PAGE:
1. What is Bladder Cancer?
Bladder cancer is the sixth most common cancer in the United States.
It is cancer of the bladder. The cancer may be only in the lining of the
bladder, or more extensive would be in the muscular wall of the bladder.
The most aggressive type of bladder cancer may grow through the bladder
wall and spread to nearby organs. Bladder cancer is more common among whites
and men and usually occurs among people in their 60's.
are a number of risk factors that are attributed to bladder cancer. Here
are the most common risk factors:
2. What are the signs and symptoms of Bladder Cancer?
- Industrial chemicals
- Chronic bladder inflammation
Bladder cancer often doesn't produce signs or symptoms in its early stages.
The first warning sign is usually blood in the urine. However,
signs and symptoms of bladder cancer may be:
- Blood in urine
- Pelvic Pain
- Frequent urination
- Sensation for the need to urinate without results
- Slowing of the urinary stream
These signs and symptoms are the same as other diseases, so you should
see your physician.
3. How is Bladder Cancer diagnosed?
The physician will ask for a medical history and perform a physical exam.
In addition, a urine sample will be examined, and possibly sent on to a
laboratory for the testing of blood cells and cancer cells. An intravenous
pyelography (IVP) will be ordered, and a cystoscopic procedure will be
performed. The cystoscopy will enable the urologist to look inside the bladder
and perform a biopsy.
4. How is Bladder Cancer treated?
Treatment for bladder cancer is dependent upon the degree of the cancer.
For very superficial cancer, i.e. just the lining of the bladder, biological
therapy would be used.
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- Biological Therapy- is a form of treatment that uses the body's natural
ability to fight cancer. Biological therapy may be used alone or after surgery
to help prevent the cancer from recurring. This treatment consists of placing
a solution into the bladder. The bladder is stimulates the immune system.
The medicine stays in the bladder for about 2 hours before the patient is
allowed to empty their bladder. The treatment is continued for approximately
6 weeks, once a week.
- Surgery- There are basically two types of surgery for bladder cancer.
The less extensive, is where the physician will burn away the cancer cells.
The patient will be done on an outpatient bases for the most part, with
There is also the surgery to remove the bladder called a
Cystectomy. This surgery may be done when the bladder cancer invades the
- Radiation Therapy
1. What is Kidney Cancer?
The majority of kidney cancers are of the type known as renal cell
carcinoma, which are the "meat" of the kidney, rather than the drainage
system of the kidney. A number of the kidney cancers have a heredity
influence associated with diseases such as von Hippel-Lindau, adult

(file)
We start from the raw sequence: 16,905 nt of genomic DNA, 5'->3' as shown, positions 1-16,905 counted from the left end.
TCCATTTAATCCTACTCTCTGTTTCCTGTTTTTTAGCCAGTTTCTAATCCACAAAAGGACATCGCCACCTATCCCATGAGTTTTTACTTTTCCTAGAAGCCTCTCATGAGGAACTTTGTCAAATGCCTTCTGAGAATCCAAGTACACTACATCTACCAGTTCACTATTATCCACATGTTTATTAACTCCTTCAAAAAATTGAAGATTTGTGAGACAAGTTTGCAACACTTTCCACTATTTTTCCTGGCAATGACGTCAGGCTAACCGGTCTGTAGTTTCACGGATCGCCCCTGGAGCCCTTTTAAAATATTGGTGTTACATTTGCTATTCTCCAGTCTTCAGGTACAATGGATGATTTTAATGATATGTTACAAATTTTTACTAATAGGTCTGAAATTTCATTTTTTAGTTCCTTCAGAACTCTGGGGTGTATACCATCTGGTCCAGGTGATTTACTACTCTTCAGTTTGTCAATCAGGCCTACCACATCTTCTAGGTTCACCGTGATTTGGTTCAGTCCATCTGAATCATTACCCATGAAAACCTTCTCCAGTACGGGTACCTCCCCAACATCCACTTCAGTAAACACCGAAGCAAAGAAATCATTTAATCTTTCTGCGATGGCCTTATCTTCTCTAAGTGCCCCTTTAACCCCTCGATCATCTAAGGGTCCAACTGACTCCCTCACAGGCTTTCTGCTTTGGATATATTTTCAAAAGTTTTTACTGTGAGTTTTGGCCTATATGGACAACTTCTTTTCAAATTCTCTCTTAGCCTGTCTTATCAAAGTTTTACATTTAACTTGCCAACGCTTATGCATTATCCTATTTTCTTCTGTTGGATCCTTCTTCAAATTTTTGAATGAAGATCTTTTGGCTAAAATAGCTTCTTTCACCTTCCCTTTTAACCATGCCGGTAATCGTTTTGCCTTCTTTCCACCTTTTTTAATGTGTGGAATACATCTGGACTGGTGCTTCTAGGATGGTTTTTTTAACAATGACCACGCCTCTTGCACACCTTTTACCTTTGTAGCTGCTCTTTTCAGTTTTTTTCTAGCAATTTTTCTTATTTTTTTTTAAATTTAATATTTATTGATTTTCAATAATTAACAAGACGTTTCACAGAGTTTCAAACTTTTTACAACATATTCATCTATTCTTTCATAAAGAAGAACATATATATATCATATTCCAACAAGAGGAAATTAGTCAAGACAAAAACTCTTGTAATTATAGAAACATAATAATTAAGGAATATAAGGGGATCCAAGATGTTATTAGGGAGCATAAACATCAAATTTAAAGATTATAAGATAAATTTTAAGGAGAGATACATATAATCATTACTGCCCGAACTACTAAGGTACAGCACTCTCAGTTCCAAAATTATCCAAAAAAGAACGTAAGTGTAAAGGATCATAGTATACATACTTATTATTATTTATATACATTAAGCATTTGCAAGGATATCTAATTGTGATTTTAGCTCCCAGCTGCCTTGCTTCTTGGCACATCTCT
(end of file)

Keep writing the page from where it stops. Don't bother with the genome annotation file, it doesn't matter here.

polycystic kidney disease, tuberous sclerosis and a few others. Men
are twice as likely to have kidney cancer than women.
2. What are the symptoms?
3. How is Kidney Cancer diagnosed?
- Blood in urine
- Weight loss
- Varicocele ( Abnormal dilation of the veins of the spermatic cord)
The most common way to diagnose kidney cancer is with contrast studies
such as intravenous pyelogram (IVP) and CT scans. The diagnosis can also
be made with a renal ultrasound. The MRI is a useful diagnostic test
that may also be used.
4. What are the treatments for Kidney Cancer?
Treatment options are almost exclusively surgical, the removal of
the entire or partially affected kidney.
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1. What are Kidney Stones?
Kidney stones are abnormal collections of mineral salts which form
in the kidney and then can move down the ureter (tube connecting the
kidneys and the bladder) and into the bladder. The movement of the
stone can cause the following symptoms:
2. What can cause Kidney Stones?
- Severe pain in the mid to lower back
- Nausea & vomiting
- Bloody urine.
The causes of kidney stones vary, men develop them twice as often
as women. If someone else in your family has or has had kidney stones,
then the likelihood to form stones is increased. Once a person has
their first kidney stone they have approximately a 50% chance of
developing another stone sometime later in life. A change in diet
may decrease the chance of forming stones, if diet was a contributor
to the formation of the stone originally.
3. How can Kidney Stones be prevented?
The primary way to prevent kidney stones is to drink plenty of
fluids, ideally water. Some types of foods may be eaten in
moderation and may decrease the chance of forming another stone,
i.e. foods high in calcium. (Totally avoiding calcium, even if the
stones are composed of calcium may do harm, since calcium is important
in the body's function.) There are medications that help prevent the
development of certain kidney stones. Catching the stone so it may be
analyzed for its composition is very helpful in knowing how and what
to do to prevent further stones.
4. How are Kidney Stones evaluated?
When the symptoms are suspicious for a kidney stone, tests are